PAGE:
Weill Cornell Medicine has been awarded a prestigious grant from the National Institutes of Health to launch a program designed to increase the number of underrepresented minority medical and graduate students, residents and postdoctoral fellows committed to careers in health equity and global health research.
The five-year, $1.34 million award from the National Institute on Minority Health and Health Disparities of the National Institutes of Health will fund the new Weill Cornell Career Advancement for Research in Health Equity (CARE) program. This is the first time Weill Cornell Medicine has received this specialized grant, also known as a T37; which the institution will match with an additional $500,000 in funds to support the program. By mentoring and training students in research both locally and internationally, the program aims to increase the diversity and number of highly trained scientists at Weill Cornell Medicine who are dedicated to closing gaps in health disparities and improving global health.
“The current single most important objective at Weill Cornell Medicine in the area of inclusion and diversity is to increase the number of underrepresented minorities in our faculty, and this program will greatly help us reach that objective,” said Dr. Said Ibrahim, senior associate dean for diversity and inclusion at Weill Cornell Medicine and principal investigator of the grant.
T37 grants traditionally support programs encouraging younger students from underrepresented groups, even at the undergraduate level, to gain experience in global health. Weill Cornell Medicine “bucked the trend,” Dr. Ibrahim said, by proposing a focus only on graduate-level students already immersed in biomedical sciences.
“With this slightly different approach, Weill Cornell Medicine is developing a pipeline to feed our goal of increasing the number of underrepresented scientists and leaders in our institution,” said Dr. Ibrahim, chief of the Division of Healthcare Delivery Science and Innovation in the Department of Healthcare Policy and Research and a professor of healthcare policy and research at Weill Cornell Medicine. Dr. Ibrahim has spent much of his career investigating why health outcomes vary among demographic groups.
The CARE initiative will build on many prominent initiatives promoting the strategic vision of Dr. Augustine M.K. Choi, the Stephen and Suzanne Weiss Dean of Weill Cornell Medicine, who elevated diversity as an essential pillar of the institution’s mission.
The program aims to increase both the pool and diversity of scientists committed to conducting patient-oriented research accomplishing two key goals: improving the quality and efficiency of healthcare while also addressing well-documented national and global inequalities in healthcare access, utilization and outcomes. Weill Cornell Medicine will leverage relationships with its parent university Cornell University, as well as neighboring institutions with which it collaborates, including Memorial Sloan Kettering Cancer Center, The Rockefeller University, Hospital for Special Surgery and Hunter College, to identify about 50 trainees over five years to participate in the program. Participation is open to currently matriculated Weill Cornell Medicine medical and graduate students, residents and post-doctoral fellows. Dr. Ibrahim’s team will also speak with academic leaders both inside and outside Cornell University to encourage them to refer students that they believe will benefit from this program, which launched last month.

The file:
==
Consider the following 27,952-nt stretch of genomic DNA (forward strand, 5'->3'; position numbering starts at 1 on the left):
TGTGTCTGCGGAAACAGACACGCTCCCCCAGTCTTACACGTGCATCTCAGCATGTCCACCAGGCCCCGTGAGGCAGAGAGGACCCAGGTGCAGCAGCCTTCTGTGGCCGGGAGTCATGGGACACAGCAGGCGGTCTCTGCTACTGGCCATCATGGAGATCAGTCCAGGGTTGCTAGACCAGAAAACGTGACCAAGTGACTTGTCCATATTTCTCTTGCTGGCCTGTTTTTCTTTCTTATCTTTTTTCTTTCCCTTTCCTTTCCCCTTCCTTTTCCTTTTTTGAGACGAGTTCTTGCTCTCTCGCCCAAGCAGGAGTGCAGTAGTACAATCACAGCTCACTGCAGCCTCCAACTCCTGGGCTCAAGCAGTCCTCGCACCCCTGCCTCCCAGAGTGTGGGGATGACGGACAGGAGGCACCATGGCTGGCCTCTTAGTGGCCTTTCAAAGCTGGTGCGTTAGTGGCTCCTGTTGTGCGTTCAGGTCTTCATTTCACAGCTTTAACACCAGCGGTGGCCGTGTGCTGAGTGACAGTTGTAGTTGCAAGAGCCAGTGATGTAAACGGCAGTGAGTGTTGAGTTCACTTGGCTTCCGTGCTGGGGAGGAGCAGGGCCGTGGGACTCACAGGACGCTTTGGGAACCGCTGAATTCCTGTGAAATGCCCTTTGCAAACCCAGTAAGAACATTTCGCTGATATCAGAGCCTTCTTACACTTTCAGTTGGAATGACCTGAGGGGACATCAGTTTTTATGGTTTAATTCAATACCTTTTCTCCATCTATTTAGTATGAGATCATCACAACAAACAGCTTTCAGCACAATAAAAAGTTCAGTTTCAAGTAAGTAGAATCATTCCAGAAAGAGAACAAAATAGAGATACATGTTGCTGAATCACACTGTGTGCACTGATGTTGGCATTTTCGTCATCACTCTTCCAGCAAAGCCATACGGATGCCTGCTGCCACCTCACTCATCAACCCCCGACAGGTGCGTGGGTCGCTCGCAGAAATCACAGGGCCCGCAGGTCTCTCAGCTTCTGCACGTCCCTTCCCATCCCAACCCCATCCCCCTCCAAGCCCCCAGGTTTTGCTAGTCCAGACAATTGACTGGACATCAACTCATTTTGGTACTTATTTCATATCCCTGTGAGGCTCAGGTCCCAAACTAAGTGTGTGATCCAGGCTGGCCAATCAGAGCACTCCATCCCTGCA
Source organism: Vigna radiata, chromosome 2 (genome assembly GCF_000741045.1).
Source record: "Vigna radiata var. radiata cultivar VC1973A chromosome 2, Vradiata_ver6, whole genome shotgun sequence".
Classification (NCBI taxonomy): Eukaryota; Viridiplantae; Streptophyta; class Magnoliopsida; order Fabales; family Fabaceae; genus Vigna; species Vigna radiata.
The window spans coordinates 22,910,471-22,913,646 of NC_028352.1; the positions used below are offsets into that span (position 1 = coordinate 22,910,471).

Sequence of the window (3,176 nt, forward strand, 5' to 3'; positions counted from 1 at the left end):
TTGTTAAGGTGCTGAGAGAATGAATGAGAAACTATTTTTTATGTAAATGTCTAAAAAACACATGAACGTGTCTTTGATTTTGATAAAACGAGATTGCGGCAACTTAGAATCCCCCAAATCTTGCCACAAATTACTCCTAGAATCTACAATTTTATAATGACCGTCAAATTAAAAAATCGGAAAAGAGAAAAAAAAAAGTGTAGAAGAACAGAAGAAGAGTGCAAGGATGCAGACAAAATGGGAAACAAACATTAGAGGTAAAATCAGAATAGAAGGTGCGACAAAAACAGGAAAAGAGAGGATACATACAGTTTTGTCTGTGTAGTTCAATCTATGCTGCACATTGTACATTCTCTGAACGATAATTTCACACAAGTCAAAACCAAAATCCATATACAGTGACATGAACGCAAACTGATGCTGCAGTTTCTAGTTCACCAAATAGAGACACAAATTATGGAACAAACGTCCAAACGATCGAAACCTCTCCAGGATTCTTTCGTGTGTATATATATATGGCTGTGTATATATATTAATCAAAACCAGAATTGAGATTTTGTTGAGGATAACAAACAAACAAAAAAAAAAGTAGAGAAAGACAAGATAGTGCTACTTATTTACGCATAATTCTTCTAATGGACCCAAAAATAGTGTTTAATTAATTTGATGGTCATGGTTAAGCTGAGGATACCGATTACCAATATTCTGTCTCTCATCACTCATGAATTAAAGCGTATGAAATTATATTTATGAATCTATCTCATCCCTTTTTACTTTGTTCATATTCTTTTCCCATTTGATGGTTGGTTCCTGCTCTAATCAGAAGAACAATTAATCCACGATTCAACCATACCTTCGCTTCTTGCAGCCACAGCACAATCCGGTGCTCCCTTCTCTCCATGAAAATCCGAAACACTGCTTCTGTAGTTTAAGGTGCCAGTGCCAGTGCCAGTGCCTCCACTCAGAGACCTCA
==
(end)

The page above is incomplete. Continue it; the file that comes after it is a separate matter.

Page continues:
“The idea was to look at existing resources within Weill Cornell Medicine and leverage them into something new and exciting,” he said. “We hope to create a cadre of young scientists who will be part of this national and global effort.”
Selected trainees will learn the fundamentals of healthcare disparities research through an intensive two-month summer session led by Weill Cornell Medicine faculty members and participate in a health equity seminar series also run by faculty. Students will engage in a year-long mentored research experience in which they will pair up with faculty to complete research projects, and will train at one of Weill Cornell Medicine’s NIH-funded global health research sites in Haiti, Brazil, Tanzania or Ghana. In addition, students can apply for funds from a Weill Cornell Medicine competitive pilot program that supports research projects they initiate aimed at addressing health disparities and global health issues.
“We want to expose students to great training and experiences they might not otherwise have had,” Dr. Ibrahim said. “We hope to get many trainees from within the institution, but also expose other future scientists to Weill Cornell Medicine so that when they’re done with training, they want to come here and join us.”